Author Topic: I quit a ST trip in2010. I was slow and ran out of time. Going ultralight. Tips?  (Read 11811 times)

0 Members and 1 Guest are viewing this topic.

Offline adlocopter

I went East to West on the Southern Tier in March 2010. I started in South Carolina and met the route in Tallahasse, FL. I only got 20 days into my ride in and stopped in Navasota. Out of the 20 days I biked I had 17 days of headwinds. With rear panniers and my heavy Surly bike I was very demotivated. I had more days I could bike, but there was no way to finish the trip in my allotted time so I cut my losses.

Only after returning home and eventually deciding that I would try again in the future did I learn about ultralight cycling. This seems to be more in line with what I want out of my next tour. I need more miles per day and less scenic stops. At this point in my life I would just like to accomplish going coast to coast in a little over a month and later I can tour at a relaxed pace.

Anyway. I am beginning my research into my next trip which could be as early as April. I was thinking about going West to East since I had such bad winds last time. I am also thinking about going on a faster route through the middle of the country. I don't want to bike through the Eastern part of the ST again.

Are there any suggestions on faster routes that are relatively safe shoulder wise? I downloaded the 2012 RAAM route and it looks fast but I can't tell how safe that would be solo. Is there route where wind is more dependable if you go at a certain time of year? I could easily switch my route to more northern if it would mean I was getting more tailwind than headwind.

I am actively searching the forums but wanted to try this also. Thanks!

EDIT: Thought I would point out that I prefer warm to cold weather.

« Last Edit: January 07, 2013, 04:00:05 pm by adlocopter »

Offline JHamelman

Hi adlocopter,

Outside of our network, you might compare the RAAM route -- and any others you consider -- with the information available from each state. You can get that information from the bicycle/pedestrian coordinators and programs. Contact info for them:

Hope this helps,

Jennifer Hamelman

Adventure Cycling Association
Inspiring and empowering people to travel by bicycle.
800/755-2453, 406/721-1776 x205

Follow Routes & Mapping on Twitter: @acaroutes

Offline rabbitoh

Pete Staehling (who also posts on this forum) has written an article and a journal packing light on the Crazy Guy On A Bik website. Pete rode the ST early last year.

Here are a couple of links.

Good Cycling

Offline Westinghouse

Google maps has a bicycling option. I have not used it for cycling. I have tracked their routes on the internet through parts of the country and roads which I know are otherwise recommended for cycling. Google maps bicycling recommendations match some known routes, and miss others. I remember one area where they were off and away from a very good cycling trail. Exactly how significant that is I am not sure. State DOTs usually have the kind of information you need.

Offline dwboca

Eeeek!!  I just bought a Surly LHT (26 inch wheels), added panniers, handlebar bag, racks, fenders.  It is heavy without anything in the panniers.  I plan to ride a Southern route from Savanah, GA to San Diego, CA east to west (2,600 miles) in 5 weeks.  Start date is March, 2014 so I will be conditioning. 

So, are 80 to 120 mile days for 4 to 5 weeks too much on my above set-up?  I think I can do it and for me, the struggle is part of the reason I want to do this.  I just get worried when I see posts like this.  I would love to take my Cannondale road bike but this will be a self-supported, mostly camping trip.

Hey, someone out there give me some encouragement!  Really, I would love to hear advice, concerns, etc about this.


Offline John Nelson

Well Dave, I think I'm helping you hijack this thread, but I'll address your comments anyway.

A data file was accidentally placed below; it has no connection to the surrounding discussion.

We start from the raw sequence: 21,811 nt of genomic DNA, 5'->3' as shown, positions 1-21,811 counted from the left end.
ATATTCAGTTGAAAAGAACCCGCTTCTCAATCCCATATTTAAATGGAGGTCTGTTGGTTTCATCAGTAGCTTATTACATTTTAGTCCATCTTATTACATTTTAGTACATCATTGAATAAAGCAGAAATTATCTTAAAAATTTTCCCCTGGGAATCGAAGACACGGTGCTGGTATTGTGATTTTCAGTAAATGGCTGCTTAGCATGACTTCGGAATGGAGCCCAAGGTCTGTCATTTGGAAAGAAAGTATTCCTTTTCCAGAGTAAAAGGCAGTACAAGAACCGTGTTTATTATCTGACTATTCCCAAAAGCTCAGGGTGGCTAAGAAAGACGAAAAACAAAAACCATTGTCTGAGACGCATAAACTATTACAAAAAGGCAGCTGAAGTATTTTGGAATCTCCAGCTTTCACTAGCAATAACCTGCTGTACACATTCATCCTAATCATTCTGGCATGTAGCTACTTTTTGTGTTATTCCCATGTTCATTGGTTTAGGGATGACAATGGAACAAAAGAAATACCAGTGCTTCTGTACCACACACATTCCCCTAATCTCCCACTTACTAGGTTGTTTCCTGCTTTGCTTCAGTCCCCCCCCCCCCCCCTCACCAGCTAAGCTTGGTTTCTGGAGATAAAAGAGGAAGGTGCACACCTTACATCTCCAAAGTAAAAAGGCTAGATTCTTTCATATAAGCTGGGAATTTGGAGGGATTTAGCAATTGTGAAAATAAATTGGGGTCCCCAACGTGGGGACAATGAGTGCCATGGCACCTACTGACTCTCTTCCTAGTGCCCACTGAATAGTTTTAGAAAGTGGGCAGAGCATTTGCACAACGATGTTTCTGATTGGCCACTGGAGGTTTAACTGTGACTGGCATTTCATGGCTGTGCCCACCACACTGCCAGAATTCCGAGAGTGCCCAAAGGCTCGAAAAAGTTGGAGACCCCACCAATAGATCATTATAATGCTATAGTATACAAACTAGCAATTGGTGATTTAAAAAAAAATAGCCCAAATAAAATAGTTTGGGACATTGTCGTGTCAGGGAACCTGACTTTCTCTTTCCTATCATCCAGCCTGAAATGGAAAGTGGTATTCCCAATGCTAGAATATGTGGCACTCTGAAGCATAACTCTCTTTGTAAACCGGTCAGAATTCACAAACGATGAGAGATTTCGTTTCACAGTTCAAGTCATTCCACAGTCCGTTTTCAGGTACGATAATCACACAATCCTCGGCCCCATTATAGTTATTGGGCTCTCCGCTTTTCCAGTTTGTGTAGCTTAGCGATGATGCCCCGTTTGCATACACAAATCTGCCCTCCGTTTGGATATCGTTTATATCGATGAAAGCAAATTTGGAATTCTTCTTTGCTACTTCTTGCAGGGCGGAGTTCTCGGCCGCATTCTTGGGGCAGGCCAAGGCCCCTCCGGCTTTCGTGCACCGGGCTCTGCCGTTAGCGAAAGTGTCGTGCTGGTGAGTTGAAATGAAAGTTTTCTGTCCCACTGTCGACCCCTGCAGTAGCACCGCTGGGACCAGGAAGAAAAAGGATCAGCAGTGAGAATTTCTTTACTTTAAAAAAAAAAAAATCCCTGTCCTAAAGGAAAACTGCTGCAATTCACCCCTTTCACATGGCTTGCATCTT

Yes, you can do 80 to 120 miles per day for four to five weeks. Most fit people can do it. You just have to decide if you want to or not. If you average 12 MPH, that's 7 to 10 hours a day. Even if you're very efficient at breaking camp, finding food, eating, finding camp, getting cleaned up, maintaining your gear, and setting up camp, it doesn't leave much time for fun. Meet an interesting person at lunch? Too bad. You don't have time to talk--gotta run. See an interesting lighthouse? Don't have time to check it out. Find a cool museum? Skip it. See a sign identifying the worlds largest tomato? You'll never know how big it is. Guy in the next campsite invites you over to roast marshmallows? You need to get to bed.

The ride will get to be a grind.
« Last Edit: January 10, 2013, 10:53:24 pm by John Nelson »

Offline Westinghouse

Go to Click for journals. Write going south in the rectangular box. Look for the name Peat. Click going south. A man and a young woman use Surley LHT bikes to cycle south into South America. If that young woman can do it, you can too. I went through the entire journal. It has the most engaging photos I have ever seen in any bicycle touring journal anywhere.

Offline dwboca

First, apologies to adlocopter for hijacking your thread.  Topic somewhat related and I do love the idea of ultralight touring.  Very interesting...

John - thanks for your response.  I feel better about my endeavor now.  I know it will be a grind but I kind of like that when I have a goal.  This is for the purpose of going cross-country on a bike and I have limited time because of work (and wife).  Next tour will be for enjoyment and I hope to take my wife on 30 to 50 mile days through Nova Scotia and parts of the US.  Maybe if she gets enthused, we will spend a few months and do the Trans Am together.

My LHT if interested:;topic=10927.0;attach=1486;image

OK adlocopter, thread is once again yours, I relinquish control - thanks!

« Last Edit: January 11, 2013, 06:29:22 pm by dwboca »

Offline adlocopter

I know it will be a grind but I kind of like that when I have a goal.  This is for the purpose of going cross-country on a bike and I have limited time because of work (and wife).

OK adlocopter, thread is once again yours, I relinquish control - thanks!
Wow I tried this exact same trip! In March I started a few miles up the road in Hilton Head but was in Savannah by lunch on my start day. I think I had a lighter setup than you might have. I had a Surly Cross Check and rear panniers with a bag on top of the rear rack. My bike was around 55 lbs loaded without the water and food for the day.

My ride turned out to become a grind from the start. The headwind was a constant and the panniers felt like big parachutes. If I coasted down a hill I was having to pedal by the time I got to the trough. I kept thinking things were going to get better but after 20 days I was burnt out on the experience.